In this piece, Dr. Mike Licona discusses how his questions about faith led him to discover the strong historical evidence for the Resurrection:
Each of us has idiosyncrasies. One of mine is I’m a second-guesser. It’s hard for me to purchase a bottle of cologne without wondering before I leave the store whether I should have bought a different one.
I seem to question just about everything. I don’t want to make a bad decision, even in some very insignificant matters. So, it just makes sense that I often have doubts pertaining to decisions in significant matters. It’s not an intentional exercise. In fact, it’s downright frustrating to me. But it’s the way I’m wired.
What about my Christian faith? Have I ever experienced doubts? Many times. Have I been brain-washed? Do I hold my beliefs because I was brought up to believe them? What if I’m wrong? And it doesn’t help that our culture is growing increasingly hostile toward the Christian worldview.
Thankfully, when I began having these questions in the 1980s, a philosophy professor understood where I was because he had also struggled with doubts. I didn’t have professor Gary Habermas for a class at Liberty University since he taught in the philosophy department while my graduate work there was in the field of New Testament studies. But Habermas helped me tremendously in understanding doubt and dealing with it.
Habermas is a specialist when it comes to the historical case for Jesus’ resurrection. In fact, he’s probably the foremost expert on the subject. Habermas explained that I wasn’t alone and that many seminary students had expressed their personal doubts to him in confidence. After all, they were devoting their lives to the ministry. So, it only made sense to reassure themselves that Christianity is true before devoting their lives to full-time ministry, a life that often involves sacrifice.
I had the inward peace Paul describes as being the inward confirmation of God’s Spirit that I belonged to Him (Romans 8:16). But Mormons also claim to have a confirming peace from God as do followers of other religions. Certainly, we all couldn’t be right since many religions contradict themselves. So, how can I know whether my peace is really from God? That’s a tough question. And to be honest, I still don’t have the answer to that one. But when it came to the evidence, Habermas pointed me to Jesus’ resurrection. If Jesus rose from the dead, Christianity is true. Game—set—match! “But,” I thought, “that’s reported in the Bible. How can I know if the Bible’s true? Must I just accept it purely on faith?” That didn’t work for me … a second-guesser.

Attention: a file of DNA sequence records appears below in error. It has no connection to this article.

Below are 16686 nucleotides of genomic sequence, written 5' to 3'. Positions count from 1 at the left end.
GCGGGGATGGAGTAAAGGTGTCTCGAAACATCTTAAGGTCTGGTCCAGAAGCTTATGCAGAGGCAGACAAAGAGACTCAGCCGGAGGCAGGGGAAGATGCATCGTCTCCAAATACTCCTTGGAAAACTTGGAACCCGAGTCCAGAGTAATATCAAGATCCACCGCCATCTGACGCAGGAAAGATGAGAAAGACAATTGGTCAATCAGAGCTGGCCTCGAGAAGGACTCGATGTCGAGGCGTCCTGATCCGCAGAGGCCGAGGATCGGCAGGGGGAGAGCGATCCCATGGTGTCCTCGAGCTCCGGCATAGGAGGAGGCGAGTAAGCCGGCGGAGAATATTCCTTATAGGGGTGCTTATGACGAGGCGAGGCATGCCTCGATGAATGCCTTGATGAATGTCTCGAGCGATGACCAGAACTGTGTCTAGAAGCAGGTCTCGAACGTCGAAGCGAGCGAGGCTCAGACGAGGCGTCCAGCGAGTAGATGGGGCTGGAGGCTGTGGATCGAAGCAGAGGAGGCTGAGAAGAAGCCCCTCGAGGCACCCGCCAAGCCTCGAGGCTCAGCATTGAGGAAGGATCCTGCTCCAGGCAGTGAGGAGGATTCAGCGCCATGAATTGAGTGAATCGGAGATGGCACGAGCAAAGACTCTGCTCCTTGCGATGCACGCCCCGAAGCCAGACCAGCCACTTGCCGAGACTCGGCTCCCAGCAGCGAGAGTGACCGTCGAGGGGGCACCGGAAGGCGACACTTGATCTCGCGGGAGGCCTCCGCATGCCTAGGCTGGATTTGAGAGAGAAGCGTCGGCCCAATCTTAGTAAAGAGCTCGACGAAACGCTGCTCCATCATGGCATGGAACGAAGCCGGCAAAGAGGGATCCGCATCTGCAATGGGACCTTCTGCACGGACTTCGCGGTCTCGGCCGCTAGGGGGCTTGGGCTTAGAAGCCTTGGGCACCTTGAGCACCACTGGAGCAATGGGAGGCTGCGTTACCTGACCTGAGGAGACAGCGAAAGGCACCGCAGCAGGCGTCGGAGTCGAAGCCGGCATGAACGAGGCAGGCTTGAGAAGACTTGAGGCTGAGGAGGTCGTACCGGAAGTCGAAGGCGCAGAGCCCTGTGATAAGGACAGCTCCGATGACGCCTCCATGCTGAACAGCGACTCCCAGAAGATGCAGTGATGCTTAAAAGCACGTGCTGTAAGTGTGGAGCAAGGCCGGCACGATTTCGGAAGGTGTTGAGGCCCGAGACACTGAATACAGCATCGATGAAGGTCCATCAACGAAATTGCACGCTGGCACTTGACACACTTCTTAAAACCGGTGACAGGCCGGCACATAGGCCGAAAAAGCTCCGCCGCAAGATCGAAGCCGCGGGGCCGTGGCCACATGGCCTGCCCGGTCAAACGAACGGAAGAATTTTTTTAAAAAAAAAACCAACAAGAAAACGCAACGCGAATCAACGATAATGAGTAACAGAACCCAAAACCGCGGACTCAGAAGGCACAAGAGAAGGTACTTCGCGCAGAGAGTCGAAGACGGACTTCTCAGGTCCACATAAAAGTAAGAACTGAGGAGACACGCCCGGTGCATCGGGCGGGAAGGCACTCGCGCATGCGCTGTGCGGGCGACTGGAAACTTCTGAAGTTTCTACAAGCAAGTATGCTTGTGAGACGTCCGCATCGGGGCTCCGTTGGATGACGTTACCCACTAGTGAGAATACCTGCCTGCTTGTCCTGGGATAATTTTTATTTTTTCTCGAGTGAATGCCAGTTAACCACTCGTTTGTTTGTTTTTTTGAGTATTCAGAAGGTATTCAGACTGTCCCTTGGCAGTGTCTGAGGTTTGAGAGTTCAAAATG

Habermas gave me a brief tour of the historical evidence for Jesus’ resurrection. I was comforted to know there was evidence. But there were loopholes, too. The case wasn’t airtight. The evidence didn’t give me 100 percent certainty. This didn’t faze Habermas. Science can’t provide that degree of certainty, either. Scientific and historical investigation can only take us so far. We must look for the best explanation given our current data and settle for reasonable or adequate certainty as we do with other major life decisions. The rest is faith, whether you embrace the Christian worldview or atheist worldview or any other worldview.
Habermas has since become one of my dearest friends. He saved my faith! Like him, I’ve since devoted my life to studying the evidence for Jesus’ resurrection, having written a few books on the subject, including a doctoral dissertation of more than 700 pages: “The Resurrection of Jesus: A New Historiographical Approach” (IVP Academic, 2011). Moreover, I’ve spoken on Jesus’ resurrection on more than 50 college campuses and engaged in a dozen or so public debates with some of the brightest skeptical minds in North America. The more I see the lengths to which skeptics must go in order to question the evidence, the firmer the case for Jesus’ resurrection becomes. And that’s comforting to a second-guesser like me: to see that my faith is confirmed by strong historical evidence.
This piece originally appeared in The Baptist Press, and is reproduced with permission.